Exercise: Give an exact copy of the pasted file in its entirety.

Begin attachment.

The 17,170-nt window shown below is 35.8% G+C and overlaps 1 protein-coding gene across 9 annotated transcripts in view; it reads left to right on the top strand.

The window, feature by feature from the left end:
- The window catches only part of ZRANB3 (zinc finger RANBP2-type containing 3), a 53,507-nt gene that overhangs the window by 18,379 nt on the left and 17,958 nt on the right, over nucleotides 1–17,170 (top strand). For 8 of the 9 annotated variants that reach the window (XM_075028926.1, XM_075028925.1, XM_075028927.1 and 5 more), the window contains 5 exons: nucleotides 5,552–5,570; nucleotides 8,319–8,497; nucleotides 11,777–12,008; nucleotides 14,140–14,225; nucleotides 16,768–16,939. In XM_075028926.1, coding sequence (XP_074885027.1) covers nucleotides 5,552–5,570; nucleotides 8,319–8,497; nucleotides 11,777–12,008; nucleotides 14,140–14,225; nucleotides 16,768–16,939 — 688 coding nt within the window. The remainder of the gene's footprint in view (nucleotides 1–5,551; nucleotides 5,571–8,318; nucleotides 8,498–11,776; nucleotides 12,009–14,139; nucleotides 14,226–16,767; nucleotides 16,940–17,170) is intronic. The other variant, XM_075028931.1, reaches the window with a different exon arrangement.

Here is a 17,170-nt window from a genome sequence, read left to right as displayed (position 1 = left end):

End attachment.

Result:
The 17,170-nt window shown below is 35.8% G+C and overlaps 1 protein-coding gene across 9 annotated transcripts in view; it reads left to right on the top strand.

The window, feature by feature from the left end:
- The window catches only part of ZRANB3 (zinc finger RANBP2-type containing 3), a 53,507-nt gene that overhangs the window by 18,379 nt on the left and 17,958 nt on the right, over nucleotides 1–17,170 (top strand). For 8 of the 9 annotated variants that reach the window (XM_075028926.1, XM_075028925.1, XM_075028927.1 and 5 more), the window contains 5 exons: nucleotides 5,552–5,570; nucleotides 8,319–8,497; nucleotides 11,777–12,008; nucleotides 14,140–14,225; nucleotides 16,768–16,939. In XM_075028926.1, coding sequence (XP_074885027.1) covers nucleotides 5,552–5,570; nucleotides 8,319–8,497; nucleotides 11,777–12,008; nucleotides 14,140–14,225; nucleotides 16,768–16,939 — 688 coding nt within the window. The remainder of the gene's footprint in view (nucleotides 1–5,551; nucleotides 5,571–8,318; nucleotides 8,498–11,776; nucleotides 12,009–14,139; nucleotides 14,226–16,767; nucleotides 16,940–17,170) is intronic. The other variant, XM_075028931.1, reaches the window with a different exon arrangement.

Here is a 17,170-nt window from a genome sequence, read left to right as displayed (position 1 = left end):